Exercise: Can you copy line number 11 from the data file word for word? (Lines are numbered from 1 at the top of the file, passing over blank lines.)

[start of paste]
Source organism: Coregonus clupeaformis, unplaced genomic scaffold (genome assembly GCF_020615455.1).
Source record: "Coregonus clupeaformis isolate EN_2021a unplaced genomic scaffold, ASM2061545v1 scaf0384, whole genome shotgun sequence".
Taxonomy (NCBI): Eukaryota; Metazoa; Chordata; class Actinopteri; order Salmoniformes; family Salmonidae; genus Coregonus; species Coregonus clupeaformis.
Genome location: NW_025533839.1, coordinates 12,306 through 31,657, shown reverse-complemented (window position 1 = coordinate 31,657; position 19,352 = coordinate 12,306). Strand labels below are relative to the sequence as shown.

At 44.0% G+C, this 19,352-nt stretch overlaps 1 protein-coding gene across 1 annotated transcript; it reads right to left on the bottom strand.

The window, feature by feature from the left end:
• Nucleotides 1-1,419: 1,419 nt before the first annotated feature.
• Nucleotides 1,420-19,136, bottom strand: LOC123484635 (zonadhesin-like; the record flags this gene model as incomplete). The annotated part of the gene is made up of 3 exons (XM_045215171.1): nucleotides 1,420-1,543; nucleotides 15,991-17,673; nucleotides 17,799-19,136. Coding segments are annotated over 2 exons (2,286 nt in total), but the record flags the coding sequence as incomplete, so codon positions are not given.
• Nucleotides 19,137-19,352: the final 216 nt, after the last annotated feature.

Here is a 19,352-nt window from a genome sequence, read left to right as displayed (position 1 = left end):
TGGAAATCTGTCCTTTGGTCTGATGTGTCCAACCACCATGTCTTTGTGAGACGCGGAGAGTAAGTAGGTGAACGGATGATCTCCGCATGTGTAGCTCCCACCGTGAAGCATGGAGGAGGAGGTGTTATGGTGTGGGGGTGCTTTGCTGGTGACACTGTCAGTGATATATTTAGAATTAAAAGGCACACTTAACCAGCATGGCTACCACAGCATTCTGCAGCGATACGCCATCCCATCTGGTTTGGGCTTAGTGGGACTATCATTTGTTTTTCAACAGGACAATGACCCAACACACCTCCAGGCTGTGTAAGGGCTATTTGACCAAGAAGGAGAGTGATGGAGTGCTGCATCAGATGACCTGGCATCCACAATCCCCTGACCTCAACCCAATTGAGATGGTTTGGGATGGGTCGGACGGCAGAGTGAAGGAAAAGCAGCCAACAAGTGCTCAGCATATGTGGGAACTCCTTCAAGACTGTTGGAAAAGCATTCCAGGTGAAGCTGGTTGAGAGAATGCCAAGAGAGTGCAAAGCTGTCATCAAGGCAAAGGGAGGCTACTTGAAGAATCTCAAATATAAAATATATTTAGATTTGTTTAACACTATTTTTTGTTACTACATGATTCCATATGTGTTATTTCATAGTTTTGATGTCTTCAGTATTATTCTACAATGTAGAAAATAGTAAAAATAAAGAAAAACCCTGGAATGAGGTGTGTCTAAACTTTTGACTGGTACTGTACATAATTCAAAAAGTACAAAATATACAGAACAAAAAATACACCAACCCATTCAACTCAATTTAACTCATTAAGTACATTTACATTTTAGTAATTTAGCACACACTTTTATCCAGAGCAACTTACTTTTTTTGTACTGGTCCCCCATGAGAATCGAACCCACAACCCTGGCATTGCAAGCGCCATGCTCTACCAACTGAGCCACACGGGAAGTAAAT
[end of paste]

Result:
TGGAAATCTGTCCTTTGGTCTGATGTGTCCAACCACCATGTCTTTGTGAGACGCGGAGAGTAAGTAGGTGAACGGATGATCTCCGCATGTGTAGCTCCCACCGTGAAGCATGGAGGAGGAGGTGTTATGGTGTGGGGGTGCTTTGCTGGTGACACTGTCAGTGATATATTTAGAATTAAAAGGCACACTTAACCAGCATGGCTACCACAGCATTCTGCAGCGATACGCCATCCCATCTGGTTTGGGCTTAGTGGGACTATCATTTGTTTTTCAACAGGACAATGACCCAACACACCTCCAGGCTGTGTAAGGGCTATTTGACCAAGAAGGAGAGTGATGGAGTGCTGCATCAGATGACCTGGCATCCACAATCCCCTGACCTCAACCCAATTGAGATGGTTTGGGATGGGTCGGACGGCAGAGTGAAGGAAAAGCAGCCAACAAGTGCTCAGCATATGTGGGAACTCCTTCAAGACTGTTGGAAAAGCATTCCAGGTGAAGCTGGTTGAGAGAATGCCAAGAGAGTGCAAAGCTGTCATCAAGGCAAAGGGAGGCTACTTGAAGAATCTCAAATATAAAATATATTTAGATTTGTTTAACACTATTTTTTGTTACTACATGATTCCATATGTGTTATTTCATAGTTTTGATGTCTTCAGTATTATTCTACAATGTAGAAAATAGTAAAAATAAAGAAAAACCCTGGAATGAGGTGTGTCTAAACTTTTGACTGGTACTGTACATAATTCAAAAAGTACAAAATATACAGAACAAAAAATACACCAACCCATTCAACTCAATTTAACTCATTAAGTACATTTACATTTTAGTAATTTAGCACACACTTTTATCCAGAGCAACTTACTTTTTTTGTACTGGTCCCCCATGAGAATCGAACCCACAACCCTGGCATTGCAAGCGCCATGCTCTACCAACTGAGCCACACGGGAAGTAAAT